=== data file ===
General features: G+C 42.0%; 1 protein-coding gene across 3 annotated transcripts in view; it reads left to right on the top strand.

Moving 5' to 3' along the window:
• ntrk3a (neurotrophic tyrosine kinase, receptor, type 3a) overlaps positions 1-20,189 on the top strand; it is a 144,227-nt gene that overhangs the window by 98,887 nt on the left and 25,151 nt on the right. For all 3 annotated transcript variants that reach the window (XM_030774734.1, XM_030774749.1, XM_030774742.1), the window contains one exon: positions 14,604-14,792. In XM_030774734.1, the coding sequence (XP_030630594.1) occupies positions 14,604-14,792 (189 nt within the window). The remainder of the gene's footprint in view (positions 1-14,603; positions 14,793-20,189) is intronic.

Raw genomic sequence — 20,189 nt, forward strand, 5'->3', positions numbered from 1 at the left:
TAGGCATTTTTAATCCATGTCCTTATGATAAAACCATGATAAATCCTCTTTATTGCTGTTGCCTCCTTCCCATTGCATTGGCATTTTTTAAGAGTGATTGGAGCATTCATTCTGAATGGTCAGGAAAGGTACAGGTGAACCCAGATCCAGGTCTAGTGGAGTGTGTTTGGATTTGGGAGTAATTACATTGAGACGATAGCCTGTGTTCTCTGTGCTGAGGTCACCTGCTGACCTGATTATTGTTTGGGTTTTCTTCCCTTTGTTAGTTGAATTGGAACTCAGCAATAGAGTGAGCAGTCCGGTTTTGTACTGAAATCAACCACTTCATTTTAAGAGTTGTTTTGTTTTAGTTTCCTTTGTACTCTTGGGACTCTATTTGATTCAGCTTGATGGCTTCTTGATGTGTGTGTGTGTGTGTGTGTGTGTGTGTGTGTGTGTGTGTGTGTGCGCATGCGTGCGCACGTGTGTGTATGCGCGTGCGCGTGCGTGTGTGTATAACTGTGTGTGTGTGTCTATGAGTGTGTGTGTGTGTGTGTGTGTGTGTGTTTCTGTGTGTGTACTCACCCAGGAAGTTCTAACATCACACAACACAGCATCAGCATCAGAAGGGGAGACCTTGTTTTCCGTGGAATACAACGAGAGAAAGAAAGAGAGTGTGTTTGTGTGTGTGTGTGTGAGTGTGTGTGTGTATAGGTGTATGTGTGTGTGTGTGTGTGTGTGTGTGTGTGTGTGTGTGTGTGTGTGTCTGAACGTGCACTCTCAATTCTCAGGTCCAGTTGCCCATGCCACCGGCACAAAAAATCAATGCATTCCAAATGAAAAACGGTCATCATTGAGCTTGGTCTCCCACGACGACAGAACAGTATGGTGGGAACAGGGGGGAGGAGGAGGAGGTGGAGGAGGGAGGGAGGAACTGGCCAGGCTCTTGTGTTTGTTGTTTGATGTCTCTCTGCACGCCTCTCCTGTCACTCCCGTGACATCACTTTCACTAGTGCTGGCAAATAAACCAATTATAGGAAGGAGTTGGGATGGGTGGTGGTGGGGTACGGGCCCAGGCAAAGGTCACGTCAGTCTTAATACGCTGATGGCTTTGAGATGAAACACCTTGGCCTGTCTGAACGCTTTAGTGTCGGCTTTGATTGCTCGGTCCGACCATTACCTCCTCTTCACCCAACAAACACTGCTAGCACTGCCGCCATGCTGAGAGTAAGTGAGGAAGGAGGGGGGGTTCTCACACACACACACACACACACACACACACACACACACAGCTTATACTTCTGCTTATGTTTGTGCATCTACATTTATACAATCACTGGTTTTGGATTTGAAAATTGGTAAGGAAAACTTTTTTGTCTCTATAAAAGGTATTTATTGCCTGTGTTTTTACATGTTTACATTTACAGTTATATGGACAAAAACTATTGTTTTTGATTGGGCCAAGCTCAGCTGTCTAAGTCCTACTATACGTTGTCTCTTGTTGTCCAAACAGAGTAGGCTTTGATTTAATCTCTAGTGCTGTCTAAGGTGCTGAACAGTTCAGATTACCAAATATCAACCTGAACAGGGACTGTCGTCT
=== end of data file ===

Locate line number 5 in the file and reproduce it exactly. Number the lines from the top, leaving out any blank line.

TAGGCATTTTTAATCCATGTCCTTATGATAAAACCATGATAAATCCTCTTTATTGCTGTTGCCTCCTTCCCATTGCATTGGCATTTTTTAAGAGTGATTGGAGCATTCATTCTGAATGGTCAGGAAAGGTACAGGTGAACCCAGATCCAGGTCTAGTGGAGTGTGTTTGGATTTGGGAGTAATTACATTGAGACGATAGCCTGTGTTCTCTGTGCTGAGGTCACCTGCTGACCTGATTATTGTTTGGGTTTTCTTCCCTTTGTTAGTTGAATTGGAACTCAGCAATAGAGTGAGCAGTCCGGTTTTGTACTGAAATCAACCACTTCATTTTAAGAGTTGTTTTGTTTTAGTTTCCTTTGTACTCTTGGGACTCTATTTGATTCAGCTTGATGGCTTCTTGATGTGTGTGTGTGTGTGTGTGTGTGTGTGTGTGTGTGTGTGTGTGTGCGCATGCGTGCGCACGTGTGTGTATGCGCGTGCGCGTGCGTGTGTGTATAACTGTGTGTGTGTGTCTATGAGTGTGTGTGTGTGTGTGTGTGTGTGTGTTTCTGTGTGTGTACTCACCCAGGAAGTTCTAACATCACACAACACAGCATCAGCATCAGAAGGGGAGACCTTGTTTTCCGTGGAATACAACGAGAGAAAGAAAGAGAGTGTGTTTGTGTGTGTGTGTGTGAGTGTGTGTGTGTATAGGTGTATGTGTGTGTGTGTGTGTGTGTGTGTGTGTGTGTGTGTGTGTGTGTGTCTGAACGTGCACTCTCAATTCTCAGGTCCAGTTGCCCATGCCACCGGCACAAAAAATCAATGCATTCCAAATGAAAAACGGTCATCATTGAGCTTGGTCTCCCACGACGACAGAACAGTATGGTGGGAACAGGGGGGAGGAGGAGGAGGTGGAGGAGGGAGGGAGGAACTGGCCAGGCTCTTGTGTTTGTTGTTTGATGTCTCTCTGCACGCCTCTCCTGTCACTCCCGTGACATCACTTTCACTAGTGCTGGCAAATAAACCAATTATAGGAAGGAGTTGGGATGGGTGGTGGTGGGGTACGGGCCCAGGCAAAGGTCACGTCAGTCTTAATACGCTGATGGCTTTGAGATGAAACACCTTGGCCTGTCTGAACGCTTTAGTGTCGGCTTTGATTGCTCGGTCCGACCATTACCTCCTCTTCACCCAACAAACACTGCTAGCACTGCCGCCATGCTGAGAGTAAGTGAGGAAGGAGGGGGGGTTCTCACACACACACACACACACACACACACACACACACACAGCTTATACTTCTGCTTATGTTTGTGCATCTACATTTATACAATCACTGGTTTTGGATTTGAAAATTGGTAAGGAAAACTTTTTTGTCTCTATAAAAGGTATTTATTGCCTGTGTTTTTACATGTTTACATTTACAGTTATATGGACAAAAACTATTGTTTTTGATTGGGCCAAGCTCAGCTGTCTAAGTCCTACTATACGTTGTCTCTTGTTGTCCAAACAGAGTAGGCTTTGATTTAATCTCTAGTGCTGTCTAAGGTGCTGAACAGTTCAGATTACCAAATATCAACCTGAACAGGGACTGTCGTCT